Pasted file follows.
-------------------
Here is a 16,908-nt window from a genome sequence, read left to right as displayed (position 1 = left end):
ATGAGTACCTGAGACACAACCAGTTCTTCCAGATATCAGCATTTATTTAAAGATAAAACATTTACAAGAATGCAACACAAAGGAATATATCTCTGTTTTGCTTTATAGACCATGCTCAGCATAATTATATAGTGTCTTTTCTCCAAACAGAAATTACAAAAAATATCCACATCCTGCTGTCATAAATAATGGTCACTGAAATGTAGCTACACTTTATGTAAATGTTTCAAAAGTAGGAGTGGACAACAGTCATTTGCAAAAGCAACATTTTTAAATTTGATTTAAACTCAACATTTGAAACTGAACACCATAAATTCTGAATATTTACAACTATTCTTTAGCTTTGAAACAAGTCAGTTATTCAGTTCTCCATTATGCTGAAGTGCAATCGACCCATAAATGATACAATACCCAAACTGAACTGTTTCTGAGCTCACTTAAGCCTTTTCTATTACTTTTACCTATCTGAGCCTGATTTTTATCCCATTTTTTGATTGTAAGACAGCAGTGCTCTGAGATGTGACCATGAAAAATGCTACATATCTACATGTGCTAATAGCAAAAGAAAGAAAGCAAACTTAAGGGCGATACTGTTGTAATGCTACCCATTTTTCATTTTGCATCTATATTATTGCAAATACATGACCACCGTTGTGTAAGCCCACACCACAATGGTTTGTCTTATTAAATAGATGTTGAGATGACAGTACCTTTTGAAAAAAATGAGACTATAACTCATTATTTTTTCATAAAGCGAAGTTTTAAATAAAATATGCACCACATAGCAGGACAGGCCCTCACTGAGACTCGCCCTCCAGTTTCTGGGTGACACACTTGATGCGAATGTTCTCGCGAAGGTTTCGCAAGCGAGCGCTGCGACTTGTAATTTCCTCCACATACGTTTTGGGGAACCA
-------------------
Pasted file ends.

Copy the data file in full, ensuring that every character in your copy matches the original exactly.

Here is a 16,908-nt window from a genome sequence, read left to right as displayed (position 1 = left end):
ATGAGTACCTGAGACACAACCAGTTCTTCCAGATATCAGCATTTATTTAAAGATAAAACATTTACAAGAATGCAACACAAAGGAATATATCTCTGTTTTGCTTTATAGACCATGCTCAGCATAATTATATAGTGTCTTTTCTCCAAACAGAAATTACAAAAAATATCCACATCCTGCTGTCATAAATAATGGTCACTGAAATGTAGCTACACTTTATGTAAATGTTTCAAAAGTAGGAGTGGACAACAGTCATTTGCAAAAGCAACATTTTTAAATTTGATTTAAACTCAACATTTGAAACTGAACACCATAAATTCTGAATATTTACAACTATTCTTTAGCTTTGAAACAAGTCAGTTATTCAGTTCTCCATTATGCTGAAGTGCAATCGACCCATAAATGATACAATACCCAAACTGAACTGTTTCTGAGCTCACTTAAGCCTTTTCTATTACTTTTACCTATCTGAGCCTGATTTTTATCCCATTTTTTGATTGTAAGACAGCAGTGCTCTGAGATGTGACCATGAAAAATGCTACATATCTACATGTGCTAATAGCAAAAGAAAGAAAGCAAACTTAAGGGCGATACTGTTGTAATGCTACCCATTTTTCATTTTGCATCTATATTATTGCAAATACATGACCACCGTTGTGTAAGCCCACACCACAATGGTTTGTCTTATTAAATAGATGTTGAGATGACAGTACCTTTTGAAAAAAATGAGACTATAACTCATTATTTTTTCATAAAGCGAAGTTTTAAATAAAATATGCACCACATAGCAGGACAGGCCCTCACTGAGACTCGCCCTCCAGTTTCTGGGTGACACACTTGATGCGAATGTTCTCGCGAAGGTTTCGCAAGCGAGCGCTGCGACTTGTAATTTCCTCCACATACGTTTTGGGGAACCA